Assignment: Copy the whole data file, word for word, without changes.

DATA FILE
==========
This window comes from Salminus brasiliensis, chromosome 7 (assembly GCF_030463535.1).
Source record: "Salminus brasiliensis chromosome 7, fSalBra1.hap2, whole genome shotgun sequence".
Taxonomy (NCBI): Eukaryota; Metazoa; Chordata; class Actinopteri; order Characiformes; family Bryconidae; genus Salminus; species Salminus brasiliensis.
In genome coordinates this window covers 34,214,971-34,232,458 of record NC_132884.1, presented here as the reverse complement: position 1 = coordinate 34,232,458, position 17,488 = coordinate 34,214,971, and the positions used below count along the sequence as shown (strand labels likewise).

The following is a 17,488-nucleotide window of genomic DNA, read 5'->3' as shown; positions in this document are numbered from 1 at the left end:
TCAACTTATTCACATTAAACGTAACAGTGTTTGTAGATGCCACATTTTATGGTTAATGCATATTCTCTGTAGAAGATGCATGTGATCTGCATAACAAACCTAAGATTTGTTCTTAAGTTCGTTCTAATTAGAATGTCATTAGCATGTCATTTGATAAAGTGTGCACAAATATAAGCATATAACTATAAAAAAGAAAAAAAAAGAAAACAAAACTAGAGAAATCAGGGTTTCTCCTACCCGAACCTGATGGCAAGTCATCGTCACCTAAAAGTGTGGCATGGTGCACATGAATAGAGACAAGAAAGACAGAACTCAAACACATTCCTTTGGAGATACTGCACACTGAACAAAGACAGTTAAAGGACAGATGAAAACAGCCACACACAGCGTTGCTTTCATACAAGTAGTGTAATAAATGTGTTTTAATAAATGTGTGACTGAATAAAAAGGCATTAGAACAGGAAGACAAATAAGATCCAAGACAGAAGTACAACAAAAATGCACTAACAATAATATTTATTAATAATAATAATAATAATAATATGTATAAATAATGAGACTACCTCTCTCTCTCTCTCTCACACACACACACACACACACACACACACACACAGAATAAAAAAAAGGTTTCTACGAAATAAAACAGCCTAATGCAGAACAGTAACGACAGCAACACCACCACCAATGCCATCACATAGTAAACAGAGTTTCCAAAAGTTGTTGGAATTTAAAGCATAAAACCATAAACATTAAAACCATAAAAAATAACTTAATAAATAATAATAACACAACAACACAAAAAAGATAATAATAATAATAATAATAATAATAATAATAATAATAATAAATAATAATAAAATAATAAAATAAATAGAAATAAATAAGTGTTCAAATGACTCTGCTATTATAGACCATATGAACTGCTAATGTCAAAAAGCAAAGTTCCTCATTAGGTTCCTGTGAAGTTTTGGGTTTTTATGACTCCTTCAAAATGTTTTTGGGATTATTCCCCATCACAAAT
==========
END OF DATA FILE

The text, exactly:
This window comes from Salminus brasiliensis, chromosome 7 (assembly GCF_030463535.1).
Source record: "Salminus brasiliensis chromosome 7, fSalBra1.hap2, whole genome shotgun sequence".
Taxonomy (NCBI): Eukaryota; Metazoa; Chordata; class Actinopteri; order Characiformes; family Bryconidae; genus Salminus; species Salminus brasiliensis.
In genome coordinates this window covers 34,214,971-34,232,458 of record NC_132884.1, presented here as the reverse complement: position 1 = coordinate 34,232,458, position 17,488 = coordinate 34,214,971, and the positions used below count along the sequence as shown (strand labels likewise).

The following is a 17,488-nucleotide window of genomic DNA, read 5'->3' as shown; positions in this document are numbered from 1 at the left end:
TCAACTTATTCACATTAAACGTAACAGTGTTTGTAGATGCCACATTTTATGGTTAATGCATATTCTCTGTAGAAGATGCATGTGATCTGCATAACAAACCTAAGATTTGTTCTTAAGTTCGTTCTAATTAGAATGTCATTAGCATGTCATTTGATAAAGTGTGCACAAATATAAGCATATAACTATAAAAAAGAAAAAAAAAGAAAACAAAACTAGAGAAATCAGGGTTTCTCCTACCCGAACCTGATGGCAAGTCATCGTCACCTAAAAGTGTGGCATGGTGCACATGAATAGAGACAAGAAAGACAGAACTCAAACACATTCCTTTGGAGATACTGCACACTGAACAAAGACAGTTAAAGGACAGATGAAAACAGCCACACACAGCGTTGCTTTCATACAAGTAGTGTAATAAATGTGTTTTAATAAATGTGTGACTGAATAAAAAGGCATTAGAACAGGAAGACAAATAAGATCCAAGACAGAAGTACAACAAAAATGCACTAACAATAATATTTATTAATAATAATAATAATAATAATATGTATAAATAATGAGACTACCTCTCTCTCTCTCTCTCACACACACACACACACACACACACACACACACAGAATAAAAAAAAGGTTTCTACGAAATAAAACAGCCTAATGCAGAACAGTAACGACAGCAACACCACCACCAATGCCATCACATAGTAAACAGAGTTTCCAAAAGTTGTTGGAATTTAAAGCATAAAACCATAAACATTAAAACCATAAAAAATAACTTAATAAATAATAATAACACAACAACACAAAAAAGATAATAATAATAATAATAATAATAATAATAATAATAATAATAAATAATAATAAAATAATAAAATAAATAGAAATAAATAAGTGTTCAAATGACTCTGCTATTATAGACCATATGAACTGCTAATGTCAAAAAGCAAAGTTCCTCATTAGGTTCCTGTGAAGTTTTGGGTTTTTATGACTCCTTCAAAATGTTTTTGGGATTATTCCCCATCACAAAT